## Abstract

A code is locally testable if there is a way to indicate with high probability that a vector is far enough from any codeword by accessing only a very small number of the vector's bits. We show that the Reed-Muller codes of constant order are locally testable. Specifically, we describe an efficient randomized algorithm to test if a given vector of length n = 2^{m} is a word in the rth-order Reed-Muller code R(r, m) of length n = 2^{m}. For a given integer r ≥ 1, and real ∈ > 0, the algorithm queries the input vector v at O(1/∈ + r2^{2r}) positions. On the one hand, if v is at distance at least ∈n from the closest codeword, then the algorithm discovers it with probability at least 2/3. On the other hand, if v is a codeword, then it always passes the test. Our result is almost tight: any algorithm for testing R(r, m) must perform Ω(1/∈ + 2^{r}) queries.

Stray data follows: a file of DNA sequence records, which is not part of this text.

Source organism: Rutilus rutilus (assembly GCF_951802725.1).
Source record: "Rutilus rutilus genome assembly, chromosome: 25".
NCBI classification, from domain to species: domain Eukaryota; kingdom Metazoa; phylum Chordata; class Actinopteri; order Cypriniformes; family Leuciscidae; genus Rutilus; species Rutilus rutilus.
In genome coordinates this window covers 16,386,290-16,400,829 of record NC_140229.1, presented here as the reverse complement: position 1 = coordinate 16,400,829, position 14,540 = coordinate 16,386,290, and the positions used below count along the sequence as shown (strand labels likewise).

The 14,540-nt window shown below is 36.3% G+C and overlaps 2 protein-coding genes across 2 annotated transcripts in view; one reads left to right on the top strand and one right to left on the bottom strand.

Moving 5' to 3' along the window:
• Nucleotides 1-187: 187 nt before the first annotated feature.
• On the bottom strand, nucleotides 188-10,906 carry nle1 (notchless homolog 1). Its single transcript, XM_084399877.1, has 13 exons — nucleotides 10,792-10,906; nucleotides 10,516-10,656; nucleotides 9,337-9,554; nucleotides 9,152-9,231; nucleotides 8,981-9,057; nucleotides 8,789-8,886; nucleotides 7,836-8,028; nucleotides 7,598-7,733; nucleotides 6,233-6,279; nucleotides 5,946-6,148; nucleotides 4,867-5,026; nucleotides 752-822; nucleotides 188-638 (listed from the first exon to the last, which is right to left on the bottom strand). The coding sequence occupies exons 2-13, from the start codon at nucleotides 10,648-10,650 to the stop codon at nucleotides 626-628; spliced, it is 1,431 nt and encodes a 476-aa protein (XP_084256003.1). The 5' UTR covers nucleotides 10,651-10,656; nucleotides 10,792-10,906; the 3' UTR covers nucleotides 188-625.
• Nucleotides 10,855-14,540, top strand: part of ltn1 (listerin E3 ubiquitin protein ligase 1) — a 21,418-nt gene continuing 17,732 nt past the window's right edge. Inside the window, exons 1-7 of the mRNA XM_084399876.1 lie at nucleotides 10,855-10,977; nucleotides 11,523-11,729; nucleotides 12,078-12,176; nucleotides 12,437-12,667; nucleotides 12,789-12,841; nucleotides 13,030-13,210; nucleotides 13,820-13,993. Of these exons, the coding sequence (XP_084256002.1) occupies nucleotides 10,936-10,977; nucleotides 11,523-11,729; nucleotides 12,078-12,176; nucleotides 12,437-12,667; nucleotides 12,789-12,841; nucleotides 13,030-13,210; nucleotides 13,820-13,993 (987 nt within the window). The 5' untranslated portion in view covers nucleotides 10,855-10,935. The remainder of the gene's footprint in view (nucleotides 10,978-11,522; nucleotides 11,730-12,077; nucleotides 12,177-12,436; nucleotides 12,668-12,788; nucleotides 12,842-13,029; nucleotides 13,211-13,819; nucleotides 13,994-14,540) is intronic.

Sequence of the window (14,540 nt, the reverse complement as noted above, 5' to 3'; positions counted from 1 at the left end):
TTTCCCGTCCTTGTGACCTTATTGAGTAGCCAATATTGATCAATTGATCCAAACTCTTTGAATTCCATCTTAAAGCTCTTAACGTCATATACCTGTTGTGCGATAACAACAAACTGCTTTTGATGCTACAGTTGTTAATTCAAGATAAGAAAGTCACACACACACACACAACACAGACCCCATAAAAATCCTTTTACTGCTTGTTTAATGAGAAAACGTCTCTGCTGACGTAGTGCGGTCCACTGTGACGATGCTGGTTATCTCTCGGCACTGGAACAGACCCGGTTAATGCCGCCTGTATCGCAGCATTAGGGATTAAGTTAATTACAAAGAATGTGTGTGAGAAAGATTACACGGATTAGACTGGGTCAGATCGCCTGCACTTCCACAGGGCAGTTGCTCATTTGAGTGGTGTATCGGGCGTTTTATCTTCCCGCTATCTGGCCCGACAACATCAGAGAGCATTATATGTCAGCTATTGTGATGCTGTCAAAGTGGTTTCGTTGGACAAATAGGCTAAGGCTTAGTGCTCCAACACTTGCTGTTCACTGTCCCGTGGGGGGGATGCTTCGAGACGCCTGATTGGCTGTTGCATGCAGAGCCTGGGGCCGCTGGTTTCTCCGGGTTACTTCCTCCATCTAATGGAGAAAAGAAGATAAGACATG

Original language | English |
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Pages (from-to) | 4032-4039 |

Number of pages | 8 |

Journal | IEEE Transactions on Information Theory |

Volume | 51 |

Issue number | 11 |

DOIs | |

State | Published - Nov 2005 |

Externally published | Yes |

## Keywords

- Affine subspaces
- Binary field
- Multivariate polynomials
- Property testing
- Reed-Muller code